Biologically active soil is the foundation for a sustainable and economic farm. Active management of the soil will improve both its quality and its ability to sequester carbon. 

There is a will from the farmers to improve the soil quality as the outcomes are cross cutting, with mutual benefits for people, plants, animals and the planet. 

Alongside improvements to the soil, our project will improve and create biodiverse habitats (in and out the water) through tree planting and river channel restoration and reconnect the river to its floodplain to provide long-term flooding mitigation to towns downstream.

River banks in the Axe catchment have been de-stabilised by the non-native plant species Himalayan Balsam. Our project will also explore options to stabilise the banks of the rivers where appropriate, to reduce the amount of sediment being moved downstream into the SSSI. 

Along the river corridor, there will be the maintenance of controlled cattle grazing, contributing to a healthy river ecosystem and food production.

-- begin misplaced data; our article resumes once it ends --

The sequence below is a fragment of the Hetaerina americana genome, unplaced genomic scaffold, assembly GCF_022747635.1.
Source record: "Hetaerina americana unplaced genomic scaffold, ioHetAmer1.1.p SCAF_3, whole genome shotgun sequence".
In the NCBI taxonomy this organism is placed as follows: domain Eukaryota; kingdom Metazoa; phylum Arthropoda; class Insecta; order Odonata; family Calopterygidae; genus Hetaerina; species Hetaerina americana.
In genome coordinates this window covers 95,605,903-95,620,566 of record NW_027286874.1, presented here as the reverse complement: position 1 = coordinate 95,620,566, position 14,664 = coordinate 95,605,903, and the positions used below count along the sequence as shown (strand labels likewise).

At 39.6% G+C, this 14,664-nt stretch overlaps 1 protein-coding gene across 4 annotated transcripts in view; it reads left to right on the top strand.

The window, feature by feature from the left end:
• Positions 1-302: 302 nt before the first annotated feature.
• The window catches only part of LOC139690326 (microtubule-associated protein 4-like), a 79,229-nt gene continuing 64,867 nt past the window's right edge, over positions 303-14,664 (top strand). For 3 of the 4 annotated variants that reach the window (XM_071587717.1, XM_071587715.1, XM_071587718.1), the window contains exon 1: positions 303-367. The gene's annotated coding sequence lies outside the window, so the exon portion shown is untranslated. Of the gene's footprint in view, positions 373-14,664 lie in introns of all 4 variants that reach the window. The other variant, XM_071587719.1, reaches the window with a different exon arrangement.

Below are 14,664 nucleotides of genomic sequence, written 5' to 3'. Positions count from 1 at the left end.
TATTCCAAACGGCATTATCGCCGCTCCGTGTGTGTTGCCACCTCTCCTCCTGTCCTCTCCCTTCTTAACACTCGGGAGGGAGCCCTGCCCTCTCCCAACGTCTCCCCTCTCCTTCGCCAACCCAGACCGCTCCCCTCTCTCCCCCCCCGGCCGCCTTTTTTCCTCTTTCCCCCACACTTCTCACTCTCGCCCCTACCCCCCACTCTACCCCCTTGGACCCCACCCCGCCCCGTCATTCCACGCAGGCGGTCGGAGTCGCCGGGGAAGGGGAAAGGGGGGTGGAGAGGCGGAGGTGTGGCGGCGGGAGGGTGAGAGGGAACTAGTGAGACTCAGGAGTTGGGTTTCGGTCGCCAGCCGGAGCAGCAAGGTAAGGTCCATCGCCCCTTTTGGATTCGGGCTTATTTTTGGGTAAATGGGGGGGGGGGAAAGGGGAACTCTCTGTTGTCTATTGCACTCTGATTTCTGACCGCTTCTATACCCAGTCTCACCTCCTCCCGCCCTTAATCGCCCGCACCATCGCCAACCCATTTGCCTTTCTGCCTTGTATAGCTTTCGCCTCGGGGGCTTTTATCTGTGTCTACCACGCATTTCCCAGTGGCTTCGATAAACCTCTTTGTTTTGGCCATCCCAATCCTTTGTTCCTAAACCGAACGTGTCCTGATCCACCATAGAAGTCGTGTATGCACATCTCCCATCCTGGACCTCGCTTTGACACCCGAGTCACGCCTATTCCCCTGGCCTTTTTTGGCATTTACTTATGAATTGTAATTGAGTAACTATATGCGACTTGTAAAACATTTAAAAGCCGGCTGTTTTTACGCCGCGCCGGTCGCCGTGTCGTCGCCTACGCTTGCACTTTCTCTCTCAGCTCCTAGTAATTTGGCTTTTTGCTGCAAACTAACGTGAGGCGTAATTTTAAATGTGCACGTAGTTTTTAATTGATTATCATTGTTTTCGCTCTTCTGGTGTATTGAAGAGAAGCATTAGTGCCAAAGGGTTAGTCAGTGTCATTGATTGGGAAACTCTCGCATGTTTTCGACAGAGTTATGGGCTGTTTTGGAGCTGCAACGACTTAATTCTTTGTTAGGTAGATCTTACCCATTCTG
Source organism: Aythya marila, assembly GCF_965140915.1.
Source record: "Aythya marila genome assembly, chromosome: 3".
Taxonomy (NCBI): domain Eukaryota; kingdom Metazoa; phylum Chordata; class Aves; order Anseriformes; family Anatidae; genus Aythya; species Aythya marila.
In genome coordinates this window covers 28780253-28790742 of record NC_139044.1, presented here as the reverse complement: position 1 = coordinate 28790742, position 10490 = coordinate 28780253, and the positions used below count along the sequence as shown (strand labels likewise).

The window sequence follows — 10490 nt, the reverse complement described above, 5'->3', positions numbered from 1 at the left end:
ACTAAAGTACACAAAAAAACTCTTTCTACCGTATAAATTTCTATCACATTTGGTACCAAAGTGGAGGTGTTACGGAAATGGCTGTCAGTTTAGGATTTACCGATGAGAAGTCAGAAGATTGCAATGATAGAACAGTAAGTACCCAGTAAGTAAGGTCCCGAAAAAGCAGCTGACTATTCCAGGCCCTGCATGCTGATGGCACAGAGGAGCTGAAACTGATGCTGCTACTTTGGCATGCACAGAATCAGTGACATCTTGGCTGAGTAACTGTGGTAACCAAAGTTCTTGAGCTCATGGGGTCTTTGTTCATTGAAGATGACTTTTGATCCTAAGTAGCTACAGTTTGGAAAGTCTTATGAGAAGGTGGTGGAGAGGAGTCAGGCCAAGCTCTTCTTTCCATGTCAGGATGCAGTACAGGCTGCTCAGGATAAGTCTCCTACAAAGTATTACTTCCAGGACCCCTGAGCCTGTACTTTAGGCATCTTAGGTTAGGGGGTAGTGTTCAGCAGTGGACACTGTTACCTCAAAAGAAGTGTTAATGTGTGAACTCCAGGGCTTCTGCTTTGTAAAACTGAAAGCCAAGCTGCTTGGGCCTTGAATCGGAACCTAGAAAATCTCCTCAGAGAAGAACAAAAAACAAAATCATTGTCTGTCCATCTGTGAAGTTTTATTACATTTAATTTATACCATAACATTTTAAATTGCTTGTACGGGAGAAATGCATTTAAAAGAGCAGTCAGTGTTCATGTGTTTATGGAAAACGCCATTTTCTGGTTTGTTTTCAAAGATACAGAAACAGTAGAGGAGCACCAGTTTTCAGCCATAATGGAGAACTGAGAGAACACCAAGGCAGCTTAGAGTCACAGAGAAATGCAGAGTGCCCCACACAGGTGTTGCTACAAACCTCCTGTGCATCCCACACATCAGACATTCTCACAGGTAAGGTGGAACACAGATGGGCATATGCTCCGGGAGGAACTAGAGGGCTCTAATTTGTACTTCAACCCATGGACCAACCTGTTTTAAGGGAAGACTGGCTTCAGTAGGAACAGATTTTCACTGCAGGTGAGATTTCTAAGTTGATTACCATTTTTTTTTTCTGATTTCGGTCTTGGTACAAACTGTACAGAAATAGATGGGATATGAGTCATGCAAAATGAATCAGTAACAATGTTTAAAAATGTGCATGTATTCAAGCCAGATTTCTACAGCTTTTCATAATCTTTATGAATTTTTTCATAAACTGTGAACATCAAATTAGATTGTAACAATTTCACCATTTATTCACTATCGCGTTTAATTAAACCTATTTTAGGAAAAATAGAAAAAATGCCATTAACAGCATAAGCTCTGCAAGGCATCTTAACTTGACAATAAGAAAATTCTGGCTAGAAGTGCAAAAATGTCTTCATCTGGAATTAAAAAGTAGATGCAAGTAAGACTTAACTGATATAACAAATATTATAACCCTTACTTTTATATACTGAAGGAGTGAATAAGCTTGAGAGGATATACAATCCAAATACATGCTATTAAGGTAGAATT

There will be a substantial tree planting scheme. We are focused on putting the right trees in the right places. This will: 

  • increase carbon sequestration
  • reduce pollution
  • produce a network of different habitat types for wildlife
  • improve the overall appearance of the landscape. 

We will couple tree planting with hedgerow planting and maintenance right across the project area.  

As advocates of a circular economy, we are looking to minimise waste from hedgerow maintenance as much as possible. We will take hedging products from in the catchment to make leaky dams; creating new habitats within the stream for the aquatic residents of the Axe. 

Our project will also begin to engage further with the local community with the creation of the Upper Axe River trail. We want to encourage school groups and families to use the trail, so will provide educational resources accessible through QR codes.